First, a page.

The Ancient Library

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On this page: Helots – Hendeka – Hephaestion


dard-bearers, during the imperial period, wore, not a helmet, but a leather cap.


Helots (Gr. Heilotai or ffelstai). This name was given at Sparta to those among the original inhabitants of Laconia who lost their land and freedom at the Dorian con­quest. (For the others, see perkeci.) It is not certain what the word originally meant. Some scholars have explained it as " prisoners of war " ; others have derived it from Helos, the name of a city supposed to have been conquered in consequence of an insurrection. This view was held in anti­quity. The Helots were slaves of the state, which assigned them to individual citizens to cultivate their lands. Their employers had no power to kill them, to sell them, or to set them free. The law fixed a certain proportion of the produce in barley, oil, and wine, which the Helots were bound to pay over to the landowner. The rest was their own property, and a certain degree of prosperity was therefore within their reach. A Helot was liable to be called upon for personal service by any Spartan, even if not attached to his estate; but no authority save that of the state could either set him free or remove him from the soil to which he was bound.

In war, the Helots were employed some­times as shield-bearers to the heavy-armed troops, sometimes as archers and slingers, sometimes in other subordinate capacities. After Sparta had become a naval power, they were used as pilots and marines ; but they were seldom admitted to the ranks of the heavy-armed infantry. For distin­guished merit in the field they might be set free, and a special class called Nedda-mdrfeits was formed of these liberated Helots.

| The Neoilamodeis, however, had no civil rights; and indeed it was but seldom that a Helot ever became a Spartan citizen. The children of Spartan fathers and Helot mothers, called Mftthdkgs, were free, and brought up with the young free Spartans. In many cases, through a species of adop­tion on the father's part, they obtained the citizenship.

The Helots formed a very numerous body, amounting to more than half of the whole Lacedaemonian population (400,000). As they were in a state of chronic discontent, they were, in times of danger, a source of anxiety to the Spartans, and the object of constant vigilance. Hence the institution of the Crypteia, which used to be erroneously represented as a chase of the Helots. The fact is that, before being admitted to mili­tary service proper, the young Spartans were annually commanded by the ephors to scour the country, seize on any objects of sus­picion, and, in particular, to keep an eye on the Helots, and put any Helot, whom they had reason to distrust, out of the way with­out more ado.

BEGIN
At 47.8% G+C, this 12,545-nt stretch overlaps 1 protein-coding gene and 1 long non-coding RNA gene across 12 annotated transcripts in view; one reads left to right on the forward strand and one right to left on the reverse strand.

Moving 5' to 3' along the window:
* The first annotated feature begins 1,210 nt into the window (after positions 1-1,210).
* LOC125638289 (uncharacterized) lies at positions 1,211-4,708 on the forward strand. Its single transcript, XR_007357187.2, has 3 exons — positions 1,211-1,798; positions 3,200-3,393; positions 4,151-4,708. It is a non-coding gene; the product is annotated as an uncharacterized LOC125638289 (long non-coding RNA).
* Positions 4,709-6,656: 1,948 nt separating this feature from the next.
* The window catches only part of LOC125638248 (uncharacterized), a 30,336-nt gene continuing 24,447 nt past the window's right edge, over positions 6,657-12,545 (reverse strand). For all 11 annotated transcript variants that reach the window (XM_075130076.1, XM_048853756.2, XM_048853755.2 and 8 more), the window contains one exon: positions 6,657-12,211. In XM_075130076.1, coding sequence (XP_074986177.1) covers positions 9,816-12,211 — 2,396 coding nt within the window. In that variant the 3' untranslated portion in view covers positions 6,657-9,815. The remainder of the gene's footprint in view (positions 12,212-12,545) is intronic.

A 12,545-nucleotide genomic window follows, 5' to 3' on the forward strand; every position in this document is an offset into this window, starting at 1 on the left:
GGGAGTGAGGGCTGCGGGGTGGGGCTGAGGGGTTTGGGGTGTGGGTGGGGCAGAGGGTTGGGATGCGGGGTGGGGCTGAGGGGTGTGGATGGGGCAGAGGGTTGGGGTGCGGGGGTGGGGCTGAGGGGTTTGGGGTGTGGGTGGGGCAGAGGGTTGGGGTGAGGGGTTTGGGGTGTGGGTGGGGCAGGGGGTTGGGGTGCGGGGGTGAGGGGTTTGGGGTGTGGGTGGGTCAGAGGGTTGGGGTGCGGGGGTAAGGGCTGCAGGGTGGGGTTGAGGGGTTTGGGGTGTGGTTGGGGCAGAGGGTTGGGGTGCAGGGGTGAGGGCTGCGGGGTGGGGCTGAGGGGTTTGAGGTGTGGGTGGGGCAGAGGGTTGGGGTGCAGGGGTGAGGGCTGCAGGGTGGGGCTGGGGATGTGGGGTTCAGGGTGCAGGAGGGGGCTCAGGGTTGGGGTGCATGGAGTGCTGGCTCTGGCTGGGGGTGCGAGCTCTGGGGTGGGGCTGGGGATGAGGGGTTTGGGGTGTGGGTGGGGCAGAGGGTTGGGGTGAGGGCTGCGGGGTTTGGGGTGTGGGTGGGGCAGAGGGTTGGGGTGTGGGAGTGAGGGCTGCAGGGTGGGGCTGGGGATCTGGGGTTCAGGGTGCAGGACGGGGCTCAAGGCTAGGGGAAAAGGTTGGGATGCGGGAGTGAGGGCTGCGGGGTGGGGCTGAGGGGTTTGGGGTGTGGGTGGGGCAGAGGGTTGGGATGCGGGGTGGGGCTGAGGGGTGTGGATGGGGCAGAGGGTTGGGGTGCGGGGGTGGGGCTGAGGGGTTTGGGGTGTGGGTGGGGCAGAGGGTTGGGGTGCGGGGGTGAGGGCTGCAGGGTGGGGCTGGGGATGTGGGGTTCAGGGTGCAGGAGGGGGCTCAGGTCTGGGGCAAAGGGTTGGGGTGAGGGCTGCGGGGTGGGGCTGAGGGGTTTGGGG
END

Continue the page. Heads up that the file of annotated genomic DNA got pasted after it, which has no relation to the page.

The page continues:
Hendeka ("The Eleven"). The term applied at Athens to a band consisting of ten members, chosen by lot, and their secretary. Their duty was to superintend the prisons, receive arrested prisoners, and carry out the sentences of the law. The capital sentence was executed by their subordinates. They also had penal jurisdiction in the case of de­linquents discovered in the act of committing offences punishable with death or imprison­ment. If they pleaded guilty, the Eleven inflicted the punishment at once; if not, they instituted a judicial inquiry and pre­sided at the decision of the case. They had the same power in the cases of embezzle­ment of confiscated property, of which they had lists in their possession.

Hephaestlon. A Greek soldier, a native of Alexandria, who flourished about the middle of the 2nd century a.d., and was tutor to the emperor Verus before his acces­sion. He wrote a work on prosody, in forty-eight books, which he first abridged into eleven books, then into three, and finally into one. The final abridgment, called a manual (Encheirtdldn) has come down to us. It gives no more than a bare sketch of prosody, without any attempt at theoretical explanation of the facts ; but it is, never­theless, of immense value. It is the only complete treatise on Greek prosody which has survived from antiquity, and it quotes verses from the lost poets. Attached to it

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